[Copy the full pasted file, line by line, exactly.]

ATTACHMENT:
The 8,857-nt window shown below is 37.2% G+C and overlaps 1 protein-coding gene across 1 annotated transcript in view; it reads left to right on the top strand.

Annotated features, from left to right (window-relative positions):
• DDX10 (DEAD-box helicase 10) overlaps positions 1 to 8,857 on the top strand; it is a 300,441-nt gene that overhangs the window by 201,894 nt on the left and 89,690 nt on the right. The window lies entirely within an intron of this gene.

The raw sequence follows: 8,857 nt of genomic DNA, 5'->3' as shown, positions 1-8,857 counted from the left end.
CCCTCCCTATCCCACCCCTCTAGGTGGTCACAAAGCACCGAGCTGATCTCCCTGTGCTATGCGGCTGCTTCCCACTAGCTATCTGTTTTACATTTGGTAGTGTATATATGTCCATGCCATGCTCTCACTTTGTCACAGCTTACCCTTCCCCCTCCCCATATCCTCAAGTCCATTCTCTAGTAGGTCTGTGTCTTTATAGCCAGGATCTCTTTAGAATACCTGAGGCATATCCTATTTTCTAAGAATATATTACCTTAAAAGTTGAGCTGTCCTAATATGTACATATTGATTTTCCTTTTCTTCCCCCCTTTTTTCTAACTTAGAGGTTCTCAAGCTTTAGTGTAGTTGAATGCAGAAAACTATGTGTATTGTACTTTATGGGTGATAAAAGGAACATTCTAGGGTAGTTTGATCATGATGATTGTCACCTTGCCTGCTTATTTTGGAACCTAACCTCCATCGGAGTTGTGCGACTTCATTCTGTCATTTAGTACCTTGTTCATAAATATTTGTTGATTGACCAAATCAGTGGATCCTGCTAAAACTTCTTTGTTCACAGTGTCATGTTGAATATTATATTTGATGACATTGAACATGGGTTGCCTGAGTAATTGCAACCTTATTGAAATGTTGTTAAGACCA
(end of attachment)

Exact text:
The 8,857-nt window shown below is 37.2% G+C and overlaps 1 protein-coding gene across 1 annotated transcript in view; it reads left to right on the top strand.

Annotated features, from left to right (window-relative positions):
• DDX10 (DEAD-box helicase 10) overlaps positions 1 to 8,857 on the top strand; it is a 300,441-nt gene that overhangs the window by 201,894 nt on the left and 89,690 nt on the right. The window lies entirely within an intron of this gene.

The raw sequence follows: 8,857 nt of genomic DNA, 5'->3' as shown, positions 1-8,857 counted from the left end.
CCCTCCCTATCCCACCCCTCTAGGTGGTCACAAAGCACCGAGCTGATCTCCCTGTGCTATGCGGCTGCTTCCCACTAGCTATCTGTTTTACATTTGGTAGTGTATATATGTCCATGCCATGCTCTCACTTTGTCACAGCTTACCCTTCCCCCTCCCCATATCCTCAAGTCCATTCTCTAGTAGGTCTGTGTCTTTATAGCCAGGATCTCTTTAGAATACCTGAGGCATATCCTATTTTCTAAGAATATATTACCTTAAAAGTTGAGCTGTCCTAATATGTACATATTGATTTTCCTTTTCTTCCCCCCTTTTTTCTAACTTAGAGGTTCTCAAGCTTTAGTGTAGTTGAATGCAGAAAACTATGTGTATTGTACTTTATGGGTGATAAAAGGAACATTCTAGGGTAGTTTGATCATGATGATTGTCACCTTGCCTGCTTATTTTGGAACCTAACCTCCATCGGAGTTGTGCGACTTCATTCTGTCATTTAGTACCTTGTTCATAAATATTTGTTGATTGACCAAATCAGTGGATCCTGCTAAAACTTCTTTGTTCACAGTGTCATGTTGAATATTATATTTGATGACATTGAACATGGGTTGCCTGAGTAATTGCAACCTTATTGAAATGTTGTTAAGACCA